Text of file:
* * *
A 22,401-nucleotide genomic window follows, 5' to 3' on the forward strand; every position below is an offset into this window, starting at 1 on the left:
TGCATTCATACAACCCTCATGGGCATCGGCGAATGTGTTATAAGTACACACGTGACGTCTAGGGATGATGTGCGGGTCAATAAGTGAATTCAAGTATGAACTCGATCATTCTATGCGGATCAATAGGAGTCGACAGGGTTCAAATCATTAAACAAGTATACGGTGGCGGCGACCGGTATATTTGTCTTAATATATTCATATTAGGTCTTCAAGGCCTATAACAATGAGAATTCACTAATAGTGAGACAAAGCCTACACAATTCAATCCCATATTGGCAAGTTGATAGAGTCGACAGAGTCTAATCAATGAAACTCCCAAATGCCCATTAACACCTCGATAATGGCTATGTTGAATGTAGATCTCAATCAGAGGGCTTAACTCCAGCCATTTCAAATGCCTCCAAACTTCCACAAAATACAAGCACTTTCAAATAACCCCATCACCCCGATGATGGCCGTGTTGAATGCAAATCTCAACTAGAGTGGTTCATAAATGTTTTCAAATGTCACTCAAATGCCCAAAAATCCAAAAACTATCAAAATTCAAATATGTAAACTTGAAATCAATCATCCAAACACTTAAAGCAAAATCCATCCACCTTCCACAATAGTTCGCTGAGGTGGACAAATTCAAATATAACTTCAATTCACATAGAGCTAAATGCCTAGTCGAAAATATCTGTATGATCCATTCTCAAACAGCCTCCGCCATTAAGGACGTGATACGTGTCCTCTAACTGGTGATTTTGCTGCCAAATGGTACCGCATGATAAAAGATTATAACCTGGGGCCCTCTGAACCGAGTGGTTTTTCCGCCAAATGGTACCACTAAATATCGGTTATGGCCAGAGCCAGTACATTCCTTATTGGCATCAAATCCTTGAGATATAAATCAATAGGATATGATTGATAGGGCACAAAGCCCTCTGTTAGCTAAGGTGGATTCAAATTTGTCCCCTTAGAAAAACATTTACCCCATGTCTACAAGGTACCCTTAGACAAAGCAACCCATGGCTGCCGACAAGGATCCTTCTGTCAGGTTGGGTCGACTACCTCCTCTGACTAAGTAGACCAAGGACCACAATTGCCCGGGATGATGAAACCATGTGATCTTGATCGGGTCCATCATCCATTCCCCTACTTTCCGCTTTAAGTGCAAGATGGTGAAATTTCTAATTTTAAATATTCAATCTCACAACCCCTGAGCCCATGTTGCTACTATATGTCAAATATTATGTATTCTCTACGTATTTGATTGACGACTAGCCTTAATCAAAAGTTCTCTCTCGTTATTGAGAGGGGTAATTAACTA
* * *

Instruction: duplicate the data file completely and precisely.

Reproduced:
A 22,401-nucleotide genomic window follows, 5' to 3' on the forward strand; every position below is an offset into this window, starting at 1 on the left:
TGCATTCATACAACCCTCATGGGCATCGGCGAATGTGTTATAAGTACACACGTGACGTCTAGGGATGATGTGCGGGTCAATAAGTGAATTCAAGTATGAACTCGATCATTCTATGCGGATCAATAGGAGTCGACAGGGTTCAAATCATTAAACAAGTATACGGTGGCGGCGACCGGTATATTTGTCTTAATATATTCATATTAGGTCTTCAAGGCCTATAACAATGAGAATTCACTAATAGTGAGACAAAGCCTACACAATTCAATCCCATATTGGCAAGTTGATAGAGTCGACAGAGTCTAATCAATGAAACTCCCAAATGCCCATTAACACCTCGATAATGGCTATGTTGAATGTAGATCTCAATCAGAGGGCTTAACTCCAGCCATTTCAAATGCCTCCAAACTTCCACAAAATACAAGCACTTTCAAATAACCCCATCACCCCGATGATGGCCGTGTTGAATGCAAATCTCAACTAGAGTGGTTCATAAATGTTTTCAAATGTCACTCAAATGCCCAAAAATCCAAAAACTATCAAAATTCAAATATGTAAACTTGAAATCAATCATCCAAACACTTAAAGCAAAATCCATCCACCTTCCACAATAGTTCGCTGAGGTGGACAAATTCAAATATAACTTCAATTCACATAGAGCTAAATGCCTAGTCGAAAATATCTGTATGATCCATTCTCAAACAGCCTCCGCCATTAAGGACGTGATACGTGTCCTCTAACTGGTGATTTTGCTGCCAAATGGTACCGCATGATAAAAGATTATAACCTGGGGCCCTCTGAACCGAGTGGTTTTTCCGCCAAATGGTACCACTAAATATCGGTTATGGCCAGAGCCAGTACATTCCTTATTGGCATCAAATCCTTGAGATATAAATCAATAGGATATGATTGATAGGGCACAAAGCCCTCTGTTAGCTAAGGTGGATTCAAATTTGTCCCCTTAGAAAAACATTTACCCCATGTCTACAAGGTACCCTTAGACAAAGCAACCCATGGCTGCCGACAAGGATCCTTCTGTCAGGTTGGGTCGACTACCTCCTCTGACTAAGTAGACCAAGGACCACAATTGCCCGGGATGATGAAACCATGTGATCTTGATCGGGTCCATCATCCATTCCCCTACTTTCCGCTTTAAGTGCAAGATGGTGAAATTTCTAATTTTAAATATTCAATCTCACAACCCCTGAGCCCATGTTGCTACTATATGTCAAATATTATGTATTCTCTACGTATTTGATTGACGACTAGCCTTAATCAAAAGTTCTCTCTCGTTATTGAGAGGGGTAATTAACTA